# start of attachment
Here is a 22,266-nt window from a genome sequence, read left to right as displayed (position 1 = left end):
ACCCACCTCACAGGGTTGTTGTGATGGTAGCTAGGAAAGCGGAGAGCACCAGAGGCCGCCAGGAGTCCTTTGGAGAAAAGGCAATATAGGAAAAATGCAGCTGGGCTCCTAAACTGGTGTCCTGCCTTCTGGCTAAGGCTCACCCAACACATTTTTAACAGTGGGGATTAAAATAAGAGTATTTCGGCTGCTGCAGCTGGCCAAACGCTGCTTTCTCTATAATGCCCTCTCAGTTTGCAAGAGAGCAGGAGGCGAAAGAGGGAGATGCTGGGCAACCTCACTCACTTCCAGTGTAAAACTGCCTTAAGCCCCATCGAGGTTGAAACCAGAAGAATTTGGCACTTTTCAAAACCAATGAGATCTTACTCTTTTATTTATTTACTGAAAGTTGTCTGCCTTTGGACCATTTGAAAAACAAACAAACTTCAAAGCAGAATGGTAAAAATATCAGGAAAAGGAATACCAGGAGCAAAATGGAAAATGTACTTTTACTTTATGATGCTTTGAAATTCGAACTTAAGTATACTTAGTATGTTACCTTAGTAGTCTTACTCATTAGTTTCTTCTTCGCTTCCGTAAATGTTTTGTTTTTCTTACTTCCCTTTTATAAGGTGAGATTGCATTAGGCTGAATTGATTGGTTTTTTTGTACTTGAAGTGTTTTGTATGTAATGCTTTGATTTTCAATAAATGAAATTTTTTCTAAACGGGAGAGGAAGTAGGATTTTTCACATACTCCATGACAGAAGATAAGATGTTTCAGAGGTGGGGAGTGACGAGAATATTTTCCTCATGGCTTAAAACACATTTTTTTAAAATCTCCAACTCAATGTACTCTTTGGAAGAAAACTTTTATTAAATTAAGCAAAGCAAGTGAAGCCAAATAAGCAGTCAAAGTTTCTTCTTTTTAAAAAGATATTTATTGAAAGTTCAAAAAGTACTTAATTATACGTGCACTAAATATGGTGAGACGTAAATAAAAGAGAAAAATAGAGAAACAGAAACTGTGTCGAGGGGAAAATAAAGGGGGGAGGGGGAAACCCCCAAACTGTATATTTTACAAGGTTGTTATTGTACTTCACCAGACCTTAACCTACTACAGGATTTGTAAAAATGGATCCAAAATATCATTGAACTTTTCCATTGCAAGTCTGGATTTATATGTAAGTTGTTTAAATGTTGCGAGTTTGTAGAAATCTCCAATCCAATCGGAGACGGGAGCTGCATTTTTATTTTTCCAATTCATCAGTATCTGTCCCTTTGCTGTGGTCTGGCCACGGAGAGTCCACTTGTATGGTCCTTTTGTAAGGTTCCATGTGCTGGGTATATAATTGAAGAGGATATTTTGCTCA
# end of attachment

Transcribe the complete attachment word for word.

Here is a 22,266-nt window from a genome sequence, read left to right as displayed (position 1 = left end):
ACCCACCTCACAGGGTTGTTGTGATGGTAGCTAGGAAAGCGGAGAGCACCAGAGGCCGCCAGGAGTCCTTTGGAGAAAAGGCAATATAGGAAAAATGCAGCTGGGCTCCTAAACTGGTGTCCTGCCTTCTGGCTAAGGCTCACCCAACACATTTTTAACAGTGGGGATTAAAATAAGAGTATTTCGGCTGCTGCAGCTGGCCAAACGCTGCTTTCTCTATAATGCCCTCTCAGTTTGCAAGAGAGCAGGAGGCGAAAGAGGGAGATGCTGGGCAACCTCACTCACTTCCAGTGTAAAACTGCCTTAAGCCCCATCGAGGTTGAAACCAGAAGAATTTGGCACTTTTCAAAACCAATGAGATCTTACTCTTTTATTTATTTACTGAAAGTTGTCTGCCTTTGGACCATTTGAAAAACAAACAAACTTCAAAGCAGAATGGTAAAAATATCAGGAAAAGGAATACCAGGAGCAAAATGGAAAATGTACTTTTACTTTATGATGCTTTGAAATTCGAACTTAAGTATACTTAGTATGTTACCTTAGTAGTCTTACTCATTAGTTTCTTCTTCGCTTCCGTAAATGTTTTGTTTTTCTTACTTCCCTTTTATAAGGTGAGATTGCATTAGGCTGAATTGATTGGTTTTTTTGTACTTGAAGTGTTTTGTATGTAATGCTTTGATTTTCAATAAATGAAATTTTTTCTAAACGGGAGAGGAAGTAGGATTTTTCACATACTCCATGACAGAAGATAAGATGTTTCAGAGGTGGGGAGTGACGAGAATATTTTCCTCATGGCTTAAAACACATTTTTTTAAAATCTCCAACTCAATGTACTCTTTGGAAGAAAACTTTTATTAAATTAAGCAAAGCAAGTGAAGCCAAATAAGCAGTCAAAGTTTCTTCTTTTTAAAAAGATATTTATTGAAAGTTCAAAAAGTACTTAATTATACGTGCACTAAATATGGTGAGACGTAAATAAAAGAGAAAAATAGAGAAACAGAAACTGTGTCGAGGGGAAAATAAAGGGGGGAGGGGGAAACCCCCAAACTGTATATTTTACAAGGTTGTTATTGTACTTCACCAGACCTTAACCTACTACAGGATTTGTAAAAATGGATCCAAAATATCATTGAACTTTTCCATTGCAAGTCTGGATTTATATGTAAGTTGTTTAAATGTTGCGAGTTTGTAGAAATCTCCAATCCAATCGGAGACGGGAGCTGCATTTTTATTTTTCCAATTCATCAGTATCTGTCCCTTTGCTGTGGTCTGGCCACGGAGAGTCCACTTGTATGGTCCTTTTGTAAGGTTCCATGTGCTGGGTATATAATTGAAGAGGATATTTTGCTCA